Today's Evil Beet Gossip

Autopsy Reveals Natasha Richardson Died from Bleeding in the Brain Resulting from Ski Accident


There had been some rumors circulating that perhaps Natasha Richardson died of a brain aneurysm that just happened to coincide with her ski tumble, but the autopsy report indicates otherwise. They say she died from bleeding in the skull caused by the fall.

The medical examiner ruled her death an accident, and doctors said she might have survived had she received immediate treatment. However, nearly four hours elapsed between her lethal fall at her admission to a hospital.

The Tony-winning actress suffered from an epidural hematoma, which causes bleeding between the skull and the brain’s covering, said Ellen Borakove, a spokeswoman for the New York City medical examiner’s office.

Such bleeding is often caused by a skull fracture, and it can quickly produce a blood clot that puts pressure on the brain. That pressure can force the brain downward, pressing on the brain stem that controls breathing and other vital functions.

Patients with such an injury often feel fine immediately after being hurt because symptoms from the bleeding may take time to emerge.

“This is a very treatable condition if you’re aware of what the problem is and the patient is quickly transferred to a hospital,” said Dr. Keith Siller of New York University Langone Medical Center. “But there is very little time to correct this.”

To prevent coma or death, surgeons frequently cut off part of the skull to give the brain room to swell.

“Once you have more swelling, it causes more trauma which causes more swelling,” said Dr. Edward Aulisi, neurosurgery chief at Washington Hospital Center in the nation’s capital. “It’s a vicious cycle because everything’s inside a closed space.” …

A CT scan can detect bleeding, bruising or the beginning of swelling in the brain. The challenge is for patients to know whether to seek one.

“If there’s any question in your mind whatsoever, you get a head CT,” Aulisi advised. “It’s the best 20 seconds you ever spent in your life.”

So obviously this is a horrible and tragic and heart-breaking situation, but if something good can come from this, maybe it’s a lesson. I don’t know exactly what kind of fall Natasha took, but I know I’ve had many a tumble on a ski slope, had a headache, and would never have thought to go to the hospital. But based on the fact that the paramedics were dispatched to the scene, this was maybe a little more serious than one of my falls. However, I can completely understand feeling okay and being like, “No, no, I don’t want to make this some big drama, I’ll be fine.” I don’t think I would have done anything differently in her position.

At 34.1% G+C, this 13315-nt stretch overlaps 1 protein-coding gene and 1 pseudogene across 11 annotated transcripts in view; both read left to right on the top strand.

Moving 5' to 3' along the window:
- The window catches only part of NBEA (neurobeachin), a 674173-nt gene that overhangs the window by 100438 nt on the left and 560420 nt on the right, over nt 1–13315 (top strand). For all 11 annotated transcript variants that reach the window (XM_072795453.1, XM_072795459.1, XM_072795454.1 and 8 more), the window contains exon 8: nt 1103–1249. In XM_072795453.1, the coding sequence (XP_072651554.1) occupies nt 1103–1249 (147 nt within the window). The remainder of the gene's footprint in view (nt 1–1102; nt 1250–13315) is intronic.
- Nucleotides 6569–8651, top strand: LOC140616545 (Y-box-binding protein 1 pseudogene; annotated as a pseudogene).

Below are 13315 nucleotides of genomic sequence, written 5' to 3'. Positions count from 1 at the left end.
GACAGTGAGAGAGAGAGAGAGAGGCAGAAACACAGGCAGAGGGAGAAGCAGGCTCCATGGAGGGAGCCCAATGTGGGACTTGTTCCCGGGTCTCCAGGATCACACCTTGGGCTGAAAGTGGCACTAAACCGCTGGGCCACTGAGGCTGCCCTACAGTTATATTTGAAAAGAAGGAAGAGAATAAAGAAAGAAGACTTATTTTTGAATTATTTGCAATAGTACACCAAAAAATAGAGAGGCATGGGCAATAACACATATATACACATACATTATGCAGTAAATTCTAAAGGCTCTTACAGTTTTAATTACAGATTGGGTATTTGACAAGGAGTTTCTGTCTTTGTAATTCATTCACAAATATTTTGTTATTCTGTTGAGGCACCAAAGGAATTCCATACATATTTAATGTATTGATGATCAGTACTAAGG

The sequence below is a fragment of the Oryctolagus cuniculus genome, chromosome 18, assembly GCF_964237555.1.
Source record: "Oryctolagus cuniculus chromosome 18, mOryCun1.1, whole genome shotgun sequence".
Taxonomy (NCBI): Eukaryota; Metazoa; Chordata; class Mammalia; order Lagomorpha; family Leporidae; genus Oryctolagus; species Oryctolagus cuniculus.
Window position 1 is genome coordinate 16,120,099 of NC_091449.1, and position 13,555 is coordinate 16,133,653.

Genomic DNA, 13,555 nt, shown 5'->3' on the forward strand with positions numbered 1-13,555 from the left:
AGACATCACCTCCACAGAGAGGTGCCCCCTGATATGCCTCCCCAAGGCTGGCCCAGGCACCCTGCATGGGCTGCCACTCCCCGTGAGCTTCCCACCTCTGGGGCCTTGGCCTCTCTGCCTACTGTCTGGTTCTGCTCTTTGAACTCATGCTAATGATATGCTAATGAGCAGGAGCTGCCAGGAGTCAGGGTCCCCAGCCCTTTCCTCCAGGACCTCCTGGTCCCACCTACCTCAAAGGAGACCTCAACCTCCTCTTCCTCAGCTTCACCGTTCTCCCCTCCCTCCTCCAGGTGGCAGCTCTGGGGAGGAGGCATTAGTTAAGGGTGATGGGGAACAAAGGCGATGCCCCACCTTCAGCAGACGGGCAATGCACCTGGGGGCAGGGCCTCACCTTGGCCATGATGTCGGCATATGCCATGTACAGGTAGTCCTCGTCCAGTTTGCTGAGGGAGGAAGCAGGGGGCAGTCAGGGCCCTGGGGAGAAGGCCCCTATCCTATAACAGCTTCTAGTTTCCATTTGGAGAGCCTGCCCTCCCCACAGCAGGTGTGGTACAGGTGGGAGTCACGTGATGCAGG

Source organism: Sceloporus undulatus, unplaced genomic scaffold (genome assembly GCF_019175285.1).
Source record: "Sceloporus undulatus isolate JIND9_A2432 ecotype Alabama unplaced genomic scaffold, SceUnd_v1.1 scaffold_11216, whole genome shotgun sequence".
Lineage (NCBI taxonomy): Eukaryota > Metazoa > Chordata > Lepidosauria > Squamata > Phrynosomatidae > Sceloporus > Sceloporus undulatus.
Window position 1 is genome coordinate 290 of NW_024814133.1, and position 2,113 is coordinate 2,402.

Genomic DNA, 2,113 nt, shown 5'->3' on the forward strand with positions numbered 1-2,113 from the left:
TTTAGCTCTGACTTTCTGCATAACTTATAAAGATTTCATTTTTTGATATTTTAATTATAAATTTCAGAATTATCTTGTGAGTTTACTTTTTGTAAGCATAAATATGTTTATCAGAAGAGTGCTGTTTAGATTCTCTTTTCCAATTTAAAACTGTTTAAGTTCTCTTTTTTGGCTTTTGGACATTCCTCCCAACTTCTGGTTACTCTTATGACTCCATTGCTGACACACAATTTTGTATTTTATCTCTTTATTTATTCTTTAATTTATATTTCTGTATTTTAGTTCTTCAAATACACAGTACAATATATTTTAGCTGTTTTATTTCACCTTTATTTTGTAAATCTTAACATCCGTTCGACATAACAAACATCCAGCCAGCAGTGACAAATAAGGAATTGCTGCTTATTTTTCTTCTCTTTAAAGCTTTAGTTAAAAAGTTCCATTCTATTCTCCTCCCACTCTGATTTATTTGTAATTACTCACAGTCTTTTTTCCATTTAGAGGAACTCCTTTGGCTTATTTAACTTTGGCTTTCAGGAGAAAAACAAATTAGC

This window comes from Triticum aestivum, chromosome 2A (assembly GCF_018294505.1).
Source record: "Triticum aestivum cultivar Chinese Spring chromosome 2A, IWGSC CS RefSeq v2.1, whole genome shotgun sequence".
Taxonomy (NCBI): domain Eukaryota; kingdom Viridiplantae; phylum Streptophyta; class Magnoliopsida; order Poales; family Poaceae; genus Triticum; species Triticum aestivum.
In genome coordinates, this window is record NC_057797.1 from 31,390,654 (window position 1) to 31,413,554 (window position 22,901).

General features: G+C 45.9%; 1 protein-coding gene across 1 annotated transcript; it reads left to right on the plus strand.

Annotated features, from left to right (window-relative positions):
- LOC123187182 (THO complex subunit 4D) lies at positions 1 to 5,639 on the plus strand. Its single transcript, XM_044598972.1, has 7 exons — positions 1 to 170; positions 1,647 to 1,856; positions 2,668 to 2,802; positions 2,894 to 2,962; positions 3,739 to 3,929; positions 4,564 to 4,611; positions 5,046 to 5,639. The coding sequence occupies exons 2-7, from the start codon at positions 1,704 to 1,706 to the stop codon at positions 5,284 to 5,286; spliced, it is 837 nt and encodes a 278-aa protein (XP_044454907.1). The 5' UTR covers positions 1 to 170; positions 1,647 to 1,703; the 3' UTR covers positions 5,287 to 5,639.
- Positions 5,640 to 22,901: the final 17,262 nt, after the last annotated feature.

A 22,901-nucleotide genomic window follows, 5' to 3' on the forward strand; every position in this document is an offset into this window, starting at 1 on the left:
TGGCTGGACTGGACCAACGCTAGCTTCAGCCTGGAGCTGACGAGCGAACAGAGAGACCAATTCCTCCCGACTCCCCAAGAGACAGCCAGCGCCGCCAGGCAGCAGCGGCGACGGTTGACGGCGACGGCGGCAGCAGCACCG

Not anymore! If the professionals on the scene recommend I go to a hospital to get checked out, I’m always saying yes in the future, drama or not. If anything good can possibly come of such a horrendous tragedy, maybe it’s that the dissemination of this information will save a few lives.

RIP, Natasha.

19 CommentsLeave a comment

  • Helmet up. That’s all I can say.
    You may feel like a dork, but it’s better than having somebody wipe your butt for the rest of your life, or dying.

  • Yeah and it is really easy to get a fractured skull and not know it for days and be slowly bleeding it’s sad but happens quite a lot.

  • But based on the fact that the paramedics were dispatched to the scene, this was maybe a little more serious than one of my falls.

    Sad story, but for some reason this made me laugh. The woman died so I’m guessing it was a LOT more serious than one of your falls.

    • Oops, I didn’t mean for that to come off as insensitive. Everyone on the scene agreed that it LOOKED like a minor fall. I guess what I meant is that it must have LOOKED like a more serious fall than one of mine. It was obviously a MUCH more serious fall than any I’ve had.

      • I don’t think it came off as insensitive. And from the reports, it didn’t seem like a big deal. Perhaps they called paramedics to the scene because they knew they were dealing with a high-name client, and didn’t want any lawsuits. Also, she was doing a lesson, so maybe it’s procol.